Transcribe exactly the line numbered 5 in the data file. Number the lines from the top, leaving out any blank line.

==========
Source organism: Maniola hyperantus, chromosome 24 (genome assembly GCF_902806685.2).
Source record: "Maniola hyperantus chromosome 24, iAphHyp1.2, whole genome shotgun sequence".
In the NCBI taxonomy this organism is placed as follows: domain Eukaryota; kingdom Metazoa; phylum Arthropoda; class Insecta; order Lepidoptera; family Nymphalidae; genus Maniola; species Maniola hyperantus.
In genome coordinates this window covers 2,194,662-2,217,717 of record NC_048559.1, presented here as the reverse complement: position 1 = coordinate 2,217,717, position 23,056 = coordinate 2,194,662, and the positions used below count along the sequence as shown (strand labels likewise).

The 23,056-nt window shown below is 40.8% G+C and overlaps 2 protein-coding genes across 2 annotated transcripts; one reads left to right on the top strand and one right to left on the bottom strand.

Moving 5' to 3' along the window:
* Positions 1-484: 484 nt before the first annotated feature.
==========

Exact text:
The 23,056-nt window shown below is 40.8% G+C and overlaps 2 protein-coding genes across 2 annotated transcripts; one reads left to right on the top strand and one right to left on the bottom strand.